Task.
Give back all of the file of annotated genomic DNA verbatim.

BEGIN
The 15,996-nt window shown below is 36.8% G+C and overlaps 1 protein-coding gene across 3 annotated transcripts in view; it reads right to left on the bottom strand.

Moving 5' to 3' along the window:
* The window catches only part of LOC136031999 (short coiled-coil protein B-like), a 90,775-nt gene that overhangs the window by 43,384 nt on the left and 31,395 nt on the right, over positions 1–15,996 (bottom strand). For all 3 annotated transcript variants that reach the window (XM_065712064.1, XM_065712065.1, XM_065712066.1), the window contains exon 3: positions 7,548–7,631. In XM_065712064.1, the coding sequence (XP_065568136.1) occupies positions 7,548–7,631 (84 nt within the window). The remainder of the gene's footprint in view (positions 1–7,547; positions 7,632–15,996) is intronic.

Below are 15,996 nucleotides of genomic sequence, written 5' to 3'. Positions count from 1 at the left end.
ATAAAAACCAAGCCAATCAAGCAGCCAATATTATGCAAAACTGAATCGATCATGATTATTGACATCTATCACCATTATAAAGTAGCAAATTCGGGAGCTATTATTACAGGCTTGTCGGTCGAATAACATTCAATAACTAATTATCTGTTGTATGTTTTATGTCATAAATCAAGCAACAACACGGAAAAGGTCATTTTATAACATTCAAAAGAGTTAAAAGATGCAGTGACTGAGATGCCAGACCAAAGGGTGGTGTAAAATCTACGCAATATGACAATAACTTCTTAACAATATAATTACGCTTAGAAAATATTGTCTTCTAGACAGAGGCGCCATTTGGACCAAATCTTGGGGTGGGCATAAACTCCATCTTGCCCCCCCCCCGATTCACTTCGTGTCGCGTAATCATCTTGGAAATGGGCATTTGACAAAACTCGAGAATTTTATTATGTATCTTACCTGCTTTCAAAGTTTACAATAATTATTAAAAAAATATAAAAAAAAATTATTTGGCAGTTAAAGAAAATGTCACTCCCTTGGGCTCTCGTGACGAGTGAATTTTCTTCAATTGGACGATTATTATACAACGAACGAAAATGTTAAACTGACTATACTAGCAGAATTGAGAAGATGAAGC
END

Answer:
The 15,996-nt window shown below is 36.8% G+C and overlaps 1 protein-coding gene across 3 annotated transcripts in view; it reads right to left on the bottom strand.

Moving 5' to 3' along the window:
* The window catches only part of LOC136031999 (short coiled-coil protein B-like), a 90,775-nt gene that overhangs the window by 43,384 nt on the left and 31,395 nt on the right, over positions 1–15,996 (bottom strand). For all 3 annotated transcript variants that reach the window (XM_065712064.1, XM_065712065.1, XM_065712066.1), the window contains exon 3: positions 7,548–7,631. In XM_065712064.1, the coding sequence (XP_065568136.1) occupies positions 7,548–7,631 (84 nt within the window). The remainder of the gene's footprint in view (positions 1–7,547; positions 7,632–15,996) is intronic.

Below are 15,996 nucleotides of genomic sequence, written 5' to 3'. Positions count from 1 at the left end.
ATAAAAACCAAGCCAATCAAGCAGCCAATATTATGCAAAACTGAATCGATCATGATTATTGACATCTATCACCATTATAAAGTAGCAAATTCGGGAGCTATTATTACAGGCTTGTCGGTCGAATAACATTCAATAACTAATTATCTGTTGTATGTTTTATGTCATAAATCAAGCAACAACACGGAAAAGGTCATTTTATAACATTCAAAAGAGTTAAAAGATGCAGTGACTGAGATGCCAGACCAAAGGGTGGTGTAAAATCTACGCAATATGACAATAACTTCTTAACAATATAATTACGCTTAGAAAATATTGTCTTCTAGACAGAGGCGCCATTTGGACCAAATCTTGGGGTGGGCATAAACTCCATCTTGCCCCCCCCCCGATTCACTTCGTGTCGCGTAATCATCTTGGAAATGGGCATTTGACAAAACTCGAGAATTTTATTATGTATCTTACCTGCTTTCAAAGTTTACAATAATTATTAAAAAAATATAAAAAAAAATTATTTGGCAGTTAAAGAAAATGTCACTCCCTTGGGCTCTCGTGACGAGTGAATTTTCTTCAATTGGACGATTATTATACAACGAACGAAAATGTTAAACTGACTATACTAGCAGAATTGAGAAGATGAAGC